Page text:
Eugene Cho

life as a refugee and immigrant

My worldview is dramatically impacted by my story as an immigrant.  My parents [w/o telling me] took my brothers and I to the United States when I was six years old.  A week later, I was up and running as a first grade student at Sherman Elementary School in San Francisco.  Struggling with language, identity, and sheer terror, I struggled in the early years as a student including episodes of wetting my pants in school because I was so afraid to raise my hand and ask to go to the restroom.  I was six.  My brothers were 9 and 12 – I can’t even imagine how much more difficult their experiences were.

Now imagine living your whole life without a home in your own country – an internally displaced person [IDP], a refugee living in an overcrowded United Nations camp, or moving from place to place in the jungles while fleeing away from an army ordered to kill you in the government’s plan for “Burmisation.” .  During my visit to Burma couple years ago, one of the most vivid memories for me was visiting some of the makeshift schools in the Karen [an ethnic group in Burma] villages.  On the walls – along with your typical “educational posters” for reading and writing – were also graphic posters to educate the young children how to identify and avoid landmines.  Oh, how much the children of our world suffer because of our hideous sin and depravity.

Some choose and are fortunate enough to be selected to be part of an UN refugee relocation program.  Now, mind you, I think the heart of the program is amazing and I am thankful that the United States is one of these nations receiving immigrants and refugees from all around the world.  But life as an immigrant can be so brutally difficult.  Couple years ago, my family hosted a refugee couple from Somalia and they literally had never experienced electricity, a toilet, running water, etc.  After three months of “assimilation,” they are supposed to get a job and start working and make a life for themselves.  If it were so easy…

This past Sunday, my family and I had the privilege of visiting the one and only [and new] Karen refugee church community in Washington [Kent].  Some of them literally had stepped foot into the country a week ago.  When my family and I immigrated to San Francisco, we had family to welcome us.  There was a Korean church to welcome us.  There were structures in place to help us.  In the greater Puget Sound area, there are about 130-150 folks – total – in the Karen community and they’re all just trying to figure out how to survive.

Thankfully, there are those who do care.  Good people like Rich and Teresa;  Fellow Karen advocates such as Maggie and Steve Dun [who was featured in the Seattle PI recently and who’s been to Congress numerous times to plead on his people’s behalf].  Through the passion of these folks and our relationship with them, our church has had the privilege of doing our small part to assist this church community through the church’s Global Presence & Churchplanting Foundation. Last Sunday, I was able to preach at their church.  There were easily 100 people there including many children.  Because they are meeting in a small community park building, the kids are meeting in the chairs/storage closet.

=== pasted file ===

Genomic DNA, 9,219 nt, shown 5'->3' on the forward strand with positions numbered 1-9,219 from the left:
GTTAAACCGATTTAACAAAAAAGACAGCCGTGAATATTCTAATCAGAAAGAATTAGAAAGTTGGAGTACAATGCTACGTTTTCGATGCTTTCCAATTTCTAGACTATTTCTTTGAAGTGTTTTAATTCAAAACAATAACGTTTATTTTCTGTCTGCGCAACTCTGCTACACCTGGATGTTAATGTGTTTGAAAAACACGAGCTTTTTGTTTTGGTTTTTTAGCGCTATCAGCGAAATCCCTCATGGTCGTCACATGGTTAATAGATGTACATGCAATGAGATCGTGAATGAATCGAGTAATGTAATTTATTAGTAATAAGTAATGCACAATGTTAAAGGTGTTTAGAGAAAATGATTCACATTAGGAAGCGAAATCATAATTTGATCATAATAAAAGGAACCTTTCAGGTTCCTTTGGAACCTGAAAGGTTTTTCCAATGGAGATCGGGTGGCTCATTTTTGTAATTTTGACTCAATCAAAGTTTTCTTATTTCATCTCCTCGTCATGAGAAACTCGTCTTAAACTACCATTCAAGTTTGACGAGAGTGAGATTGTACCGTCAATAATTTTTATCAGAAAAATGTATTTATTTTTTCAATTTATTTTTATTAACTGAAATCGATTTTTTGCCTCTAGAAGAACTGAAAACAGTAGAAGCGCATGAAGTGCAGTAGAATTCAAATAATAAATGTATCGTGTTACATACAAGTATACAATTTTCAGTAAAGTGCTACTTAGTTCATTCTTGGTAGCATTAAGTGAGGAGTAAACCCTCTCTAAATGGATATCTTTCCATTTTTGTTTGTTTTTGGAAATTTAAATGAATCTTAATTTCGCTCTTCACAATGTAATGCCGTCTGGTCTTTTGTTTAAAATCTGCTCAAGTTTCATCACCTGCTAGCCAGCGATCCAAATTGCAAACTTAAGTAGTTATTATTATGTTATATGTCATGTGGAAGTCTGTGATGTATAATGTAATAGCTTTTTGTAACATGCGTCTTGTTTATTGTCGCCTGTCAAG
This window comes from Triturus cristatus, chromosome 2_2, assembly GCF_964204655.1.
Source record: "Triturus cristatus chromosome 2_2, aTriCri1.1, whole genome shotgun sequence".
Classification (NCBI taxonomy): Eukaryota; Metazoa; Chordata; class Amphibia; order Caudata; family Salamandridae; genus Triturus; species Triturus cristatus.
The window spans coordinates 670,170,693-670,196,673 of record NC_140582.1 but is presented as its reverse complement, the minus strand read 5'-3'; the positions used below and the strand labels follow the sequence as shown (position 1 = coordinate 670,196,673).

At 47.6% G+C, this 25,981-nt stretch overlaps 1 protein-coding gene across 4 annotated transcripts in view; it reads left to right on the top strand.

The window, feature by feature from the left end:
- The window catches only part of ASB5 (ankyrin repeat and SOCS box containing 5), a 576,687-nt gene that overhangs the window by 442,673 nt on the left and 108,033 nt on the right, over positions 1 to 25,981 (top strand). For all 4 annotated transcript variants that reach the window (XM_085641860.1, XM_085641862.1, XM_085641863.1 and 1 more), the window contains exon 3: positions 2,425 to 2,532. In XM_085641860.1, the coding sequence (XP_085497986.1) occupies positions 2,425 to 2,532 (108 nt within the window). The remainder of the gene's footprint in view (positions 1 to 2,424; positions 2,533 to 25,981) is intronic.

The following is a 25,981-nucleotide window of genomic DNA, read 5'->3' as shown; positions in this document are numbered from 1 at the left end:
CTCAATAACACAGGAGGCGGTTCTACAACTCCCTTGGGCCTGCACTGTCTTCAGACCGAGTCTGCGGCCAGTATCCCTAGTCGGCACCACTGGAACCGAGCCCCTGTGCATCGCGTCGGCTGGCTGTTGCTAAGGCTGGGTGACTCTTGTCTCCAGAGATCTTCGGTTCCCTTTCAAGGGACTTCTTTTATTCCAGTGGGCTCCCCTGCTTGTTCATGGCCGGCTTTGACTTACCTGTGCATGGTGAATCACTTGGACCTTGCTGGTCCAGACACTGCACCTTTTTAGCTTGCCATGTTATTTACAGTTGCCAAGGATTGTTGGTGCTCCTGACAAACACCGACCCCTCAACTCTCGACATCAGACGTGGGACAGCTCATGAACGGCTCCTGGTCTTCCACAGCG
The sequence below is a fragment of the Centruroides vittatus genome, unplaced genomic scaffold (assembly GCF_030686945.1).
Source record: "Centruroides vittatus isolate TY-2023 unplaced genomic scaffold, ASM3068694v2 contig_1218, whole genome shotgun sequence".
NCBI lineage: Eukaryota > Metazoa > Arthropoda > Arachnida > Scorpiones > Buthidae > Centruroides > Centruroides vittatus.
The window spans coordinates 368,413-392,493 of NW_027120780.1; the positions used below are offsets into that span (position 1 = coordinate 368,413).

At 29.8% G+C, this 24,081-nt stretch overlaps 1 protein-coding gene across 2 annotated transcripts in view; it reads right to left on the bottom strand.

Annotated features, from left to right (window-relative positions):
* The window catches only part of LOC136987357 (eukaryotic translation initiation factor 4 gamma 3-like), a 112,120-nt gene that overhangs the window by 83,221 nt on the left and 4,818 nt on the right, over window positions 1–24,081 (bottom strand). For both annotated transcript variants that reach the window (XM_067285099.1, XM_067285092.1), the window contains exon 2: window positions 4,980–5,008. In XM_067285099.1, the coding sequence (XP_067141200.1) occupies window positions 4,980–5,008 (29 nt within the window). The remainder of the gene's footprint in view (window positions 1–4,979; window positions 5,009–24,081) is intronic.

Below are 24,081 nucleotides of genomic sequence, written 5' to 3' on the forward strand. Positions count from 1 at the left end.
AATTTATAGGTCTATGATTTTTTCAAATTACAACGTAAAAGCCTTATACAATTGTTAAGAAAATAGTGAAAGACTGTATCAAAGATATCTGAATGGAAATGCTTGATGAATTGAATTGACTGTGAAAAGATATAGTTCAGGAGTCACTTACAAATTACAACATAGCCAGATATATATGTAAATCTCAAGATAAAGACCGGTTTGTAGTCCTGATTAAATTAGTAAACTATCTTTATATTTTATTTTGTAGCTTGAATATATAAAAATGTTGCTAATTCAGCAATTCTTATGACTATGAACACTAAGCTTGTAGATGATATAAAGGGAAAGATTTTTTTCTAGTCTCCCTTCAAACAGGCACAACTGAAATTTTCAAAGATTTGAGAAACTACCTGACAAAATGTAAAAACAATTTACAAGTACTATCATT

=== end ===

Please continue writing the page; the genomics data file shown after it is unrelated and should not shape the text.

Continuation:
On another note, I was pleasantly surprised that a recent Karen refugee in his late 20’s recognized me from my visit to Burma two years ago and specifically to Area/Village 101.  I had the privilege of preaching at the church in that village where many trekked over an hour to welcome us as guests.  Several months later, I received an email informing me that same village was attacked and occupied by the S.P.D.C. [Burmese military army].  It’s a difficult story to process.  As Steve shared several Sundays ago in an interview at Quest:  While it isn’t close to the enormous magnitude of the genocide in Darfur or Rwanda, the situation in Burma and particularly with the Karen ethnic group is another brutal example of genocide – one that receives rare mention in the media.

If you’re interested in volunteering with this community, please contact our church.  Here are some pics from their church and community meeting:

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Filed under: religion,

9 Responses

  1. Patrick says:

    What did you think about the Rambo movie? Does it help the cause or not?

  2. Kacy says:

    Having faith is all you will need to get on with your life

  3. Kacie says:

    Thanks for this, Eugene. I live in Dallas and wrote this post last week http://weblog.xanga.com/papua2001mk/646912398/discovering-30-stranded-refugee-familiespractically-in-my-backyard.html.

    It’s about a large new Karen refugee community in Dallas that is so new that they have very few English speakers and almost no network of resources to help them with the adjustment. The needs are staggering. As we (some members of the mission I work for and myself) have just heard about this, we’re just beginning to try to figure out how to meet this need…. but there is a lesson to be learned. You never know what needs might be around you!! Your prayers for these people would be very much appreciated.

  4. alexoh says:

    Man, you think wetting your pants in school because you were afraid to ask to go to the bathroom is bad…I wet my pants right in front of my taekwondo master when I was a kid cause I was afraid to ask to go to the bathroom.

    Anyways, thanks for the insight about the Karen refugees, very interesting. That is quite an amazing story about the refugee recognizing you.

  5. stushie says:

    Excellent story and one that brings hope for us all. God bless.

  6. U Myine says:

    Dear Sir

    There is an unlawful affairs in Myanmar.The court in Myanmar have